• The recalc method allows authors to explicitly cause the values of dynamic properties to be updated.
  • The removeExpression method clears formulas set with the setExpression method.
  • The setExpression method specifies a formula for a given value.

Dynamic property formulas are assigned in script with the setExpression method. They can also be assigned inline using the global possible value, expression, in the style block or in the STYLE attribute.

For example, Dynamic HTML (DHTML) can be used to position objects based on the location and measurement of other objects. The following equations are examples for centering an object horizontally or vertically.

  • Center the object horizontally:
    
    object.style.left=(document.body.clientWidth/2) - (object.offsetWidth/2);
    
    
  • Center the object vertically:
    
    object.style.top=(document.body.clientHeight/2) - (object.offsetHeight/2);
    
    

After the position of an object is set, its appearance in the flow of the document layout is subject to change if the content or size of the client area changes. In the following example, dynamic properties are used to prevent authors from having to constantly update the position values whenever the client is resized. Prior to Internet Explorer 5, a Web author had to use a handler for the onresize event to catch changes to the client area and manually recalculate the positions. Notice that the formulas are the same, but they are implemented with expressions.

The following example shows how to set the expressions inline.


<DIV ID="oDiv"
  STYLE="background-color: #CFCFCF; position: absolute; 
         left:expression(document.body.clientWidth/2-oDiv.offsetWidth/2);
         top:expression(document.body.clientHeight/2-oDiv.offsetHeight/2)">
Example DIV
</DIV>

Note  When setting expressions inline, only Microsoft JScript can be used.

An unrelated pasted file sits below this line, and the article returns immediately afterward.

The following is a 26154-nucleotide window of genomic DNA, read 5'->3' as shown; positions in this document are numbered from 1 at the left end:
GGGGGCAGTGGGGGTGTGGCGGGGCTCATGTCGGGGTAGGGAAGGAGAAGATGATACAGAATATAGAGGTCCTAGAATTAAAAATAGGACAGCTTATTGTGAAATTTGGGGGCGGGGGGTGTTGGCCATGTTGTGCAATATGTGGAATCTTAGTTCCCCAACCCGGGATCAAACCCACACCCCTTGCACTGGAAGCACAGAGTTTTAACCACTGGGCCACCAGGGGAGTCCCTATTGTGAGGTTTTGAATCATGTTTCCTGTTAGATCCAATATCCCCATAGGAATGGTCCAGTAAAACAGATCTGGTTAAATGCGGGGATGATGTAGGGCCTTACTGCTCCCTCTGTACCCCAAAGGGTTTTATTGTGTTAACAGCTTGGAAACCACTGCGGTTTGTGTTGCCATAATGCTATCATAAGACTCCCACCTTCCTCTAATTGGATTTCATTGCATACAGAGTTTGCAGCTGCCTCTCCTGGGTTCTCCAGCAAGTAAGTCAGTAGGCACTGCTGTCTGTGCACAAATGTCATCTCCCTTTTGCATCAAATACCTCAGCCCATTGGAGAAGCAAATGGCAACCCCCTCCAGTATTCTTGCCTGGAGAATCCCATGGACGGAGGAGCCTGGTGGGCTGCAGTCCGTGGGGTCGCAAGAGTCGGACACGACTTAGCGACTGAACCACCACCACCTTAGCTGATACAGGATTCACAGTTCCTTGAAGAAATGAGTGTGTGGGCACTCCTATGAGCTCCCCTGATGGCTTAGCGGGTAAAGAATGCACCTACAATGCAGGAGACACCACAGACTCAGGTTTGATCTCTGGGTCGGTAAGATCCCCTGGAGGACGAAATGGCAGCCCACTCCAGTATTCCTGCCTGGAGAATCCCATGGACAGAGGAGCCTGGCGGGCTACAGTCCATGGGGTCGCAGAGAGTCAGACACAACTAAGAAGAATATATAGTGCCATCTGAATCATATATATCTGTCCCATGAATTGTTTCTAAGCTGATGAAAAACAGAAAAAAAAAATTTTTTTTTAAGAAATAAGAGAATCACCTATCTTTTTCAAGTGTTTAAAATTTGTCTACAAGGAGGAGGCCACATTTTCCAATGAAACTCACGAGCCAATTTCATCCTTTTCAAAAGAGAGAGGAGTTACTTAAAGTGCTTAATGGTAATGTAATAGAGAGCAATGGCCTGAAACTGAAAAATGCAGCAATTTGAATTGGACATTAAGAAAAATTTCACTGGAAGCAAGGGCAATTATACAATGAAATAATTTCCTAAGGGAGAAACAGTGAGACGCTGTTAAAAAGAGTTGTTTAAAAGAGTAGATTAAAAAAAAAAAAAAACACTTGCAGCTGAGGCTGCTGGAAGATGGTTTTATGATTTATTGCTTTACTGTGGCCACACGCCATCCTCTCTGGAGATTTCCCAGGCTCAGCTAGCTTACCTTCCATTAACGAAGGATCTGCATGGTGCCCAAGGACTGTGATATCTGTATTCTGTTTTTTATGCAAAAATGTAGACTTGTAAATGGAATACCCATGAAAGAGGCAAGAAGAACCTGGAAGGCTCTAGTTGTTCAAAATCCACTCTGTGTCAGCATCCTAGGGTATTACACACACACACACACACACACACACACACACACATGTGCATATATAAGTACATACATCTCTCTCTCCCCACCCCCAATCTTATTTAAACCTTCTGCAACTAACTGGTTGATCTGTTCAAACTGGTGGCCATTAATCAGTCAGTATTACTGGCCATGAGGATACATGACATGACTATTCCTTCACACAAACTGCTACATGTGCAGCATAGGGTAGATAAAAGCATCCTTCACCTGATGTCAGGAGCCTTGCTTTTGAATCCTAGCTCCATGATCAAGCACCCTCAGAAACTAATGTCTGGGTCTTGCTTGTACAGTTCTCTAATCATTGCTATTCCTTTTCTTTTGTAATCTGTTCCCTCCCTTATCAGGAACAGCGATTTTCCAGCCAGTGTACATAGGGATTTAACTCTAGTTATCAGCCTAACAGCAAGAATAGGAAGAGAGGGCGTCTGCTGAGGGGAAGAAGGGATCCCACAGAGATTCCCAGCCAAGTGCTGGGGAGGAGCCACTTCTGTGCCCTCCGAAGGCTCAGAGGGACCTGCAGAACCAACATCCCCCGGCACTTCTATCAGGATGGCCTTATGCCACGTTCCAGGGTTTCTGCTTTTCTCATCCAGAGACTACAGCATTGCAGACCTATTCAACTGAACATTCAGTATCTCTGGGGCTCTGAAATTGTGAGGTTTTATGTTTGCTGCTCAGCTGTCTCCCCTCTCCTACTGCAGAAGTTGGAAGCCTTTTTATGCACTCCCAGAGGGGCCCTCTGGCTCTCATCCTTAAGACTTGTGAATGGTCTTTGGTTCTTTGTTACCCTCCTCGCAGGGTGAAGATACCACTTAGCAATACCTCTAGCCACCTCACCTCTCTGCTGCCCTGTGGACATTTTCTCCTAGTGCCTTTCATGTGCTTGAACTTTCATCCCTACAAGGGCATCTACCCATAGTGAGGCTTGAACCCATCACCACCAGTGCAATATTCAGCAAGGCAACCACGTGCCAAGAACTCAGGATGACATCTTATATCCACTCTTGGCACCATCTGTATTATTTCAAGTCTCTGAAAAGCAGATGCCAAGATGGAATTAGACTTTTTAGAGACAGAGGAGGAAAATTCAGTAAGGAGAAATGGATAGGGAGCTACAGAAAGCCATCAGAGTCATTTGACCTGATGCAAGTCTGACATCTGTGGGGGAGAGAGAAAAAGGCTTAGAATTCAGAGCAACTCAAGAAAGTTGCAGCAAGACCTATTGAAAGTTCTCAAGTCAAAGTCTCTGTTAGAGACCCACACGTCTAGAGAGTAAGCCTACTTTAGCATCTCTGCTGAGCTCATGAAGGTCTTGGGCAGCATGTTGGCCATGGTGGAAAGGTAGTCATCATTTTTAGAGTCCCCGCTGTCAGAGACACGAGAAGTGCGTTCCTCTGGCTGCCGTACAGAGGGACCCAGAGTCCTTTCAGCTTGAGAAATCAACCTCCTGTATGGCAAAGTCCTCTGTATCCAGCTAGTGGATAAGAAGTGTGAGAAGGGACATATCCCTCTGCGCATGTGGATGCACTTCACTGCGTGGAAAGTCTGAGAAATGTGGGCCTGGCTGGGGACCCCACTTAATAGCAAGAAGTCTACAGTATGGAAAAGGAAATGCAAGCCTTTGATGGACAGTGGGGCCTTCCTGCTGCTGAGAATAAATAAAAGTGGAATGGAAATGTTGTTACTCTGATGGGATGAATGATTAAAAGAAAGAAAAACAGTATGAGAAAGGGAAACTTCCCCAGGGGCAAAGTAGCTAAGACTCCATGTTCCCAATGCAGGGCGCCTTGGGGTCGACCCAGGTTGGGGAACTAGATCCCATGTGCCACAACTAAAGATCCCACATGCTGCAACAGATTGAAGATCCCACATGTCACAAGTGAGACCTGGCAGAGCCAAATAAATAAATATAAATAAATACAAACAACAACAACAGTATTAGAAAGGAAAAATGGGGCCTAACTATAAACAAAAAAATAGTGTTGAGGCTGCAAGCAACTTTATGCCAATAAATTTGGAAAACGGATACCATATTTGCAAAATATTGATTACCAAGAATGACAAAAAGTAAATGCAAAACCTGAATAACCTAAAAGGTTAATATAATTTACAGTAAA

The following example shows how to set the expressions with the setExpression method.


<SCRIPT>
window.onload=fnInit;

function fnInit(){
   oDiv.style.setExpression("left",
      "document.body.clientWidth/2 - oDiv.offsetWidth/2"
   );

   oDiv.style.setExpression("top",
      "document.body.clientHeight/2 - oDiv.offsetHeight/2"
   );
   document.recalc(true);
}

</SCRIPT>
<DIV ID="oDiv"
  STYLE="background-color: #CFCFCF; position: absolute; top: 0; left: 0;"
>
Example DIV
</DIV>

Click to view sample.

Note  For some earlier versions of Internet Explorer, the style object is not updated after using setExpression or removeExpression until the recalc method is called. For backward compatibility, always include a recalc after dynamically modifying an expression.

In some cases, a lot of additional script is required to perform new calculations when a pivotal object is moved to a new position. This becomes apparent when observing objects positioned in relation to other objects.

For example, if four DIV elements are positioned around a fifth DIV, which in turn is centered on the screen and can be moved by the user, updating the positions for the four surrounding DIV elements can be time consuming. In addition, if the positions of the outlying DIV elements also include a variable that can be changed by the user, a Web author needs to constantly monitor the value of the variable and then update the positions accordingly. Or, expressions can be used to make it a lot easier.

The following sample code highlights how expressions can be set using script variables in tandem with the location and measurement of another object.


<STYLE>
.block {position: absolute; top: 100; left: 100; height: 75; width: 75;}
.block2 {position: absolute; top: 0; left: 0; height: 25; width: 25;}
</STYLE>

<SCRIPT>
window.onload=fnInit;
var iOffset=10;

function fnInit(){
   oDiv.style.left=document.body.clientWidth/2 - oDiv.offsetWidth/2;
   oDiv.style.top=document.body.clientHeight/2 - oDiv.offsetHeight/2;
   oBlock1.style.setExpression("top","
      (oDiv.style.pixelTop - iOffset
       - oBlock1.style.pixelHeight)
   ");

   oBlock1.style.setExpression("left","
      (oDiv.style.pixelLeft +
      (oDiv.style.pixelWidth/2 - oBlock1.style.pixelWidth/2))
   ");
}
</SCRIPT>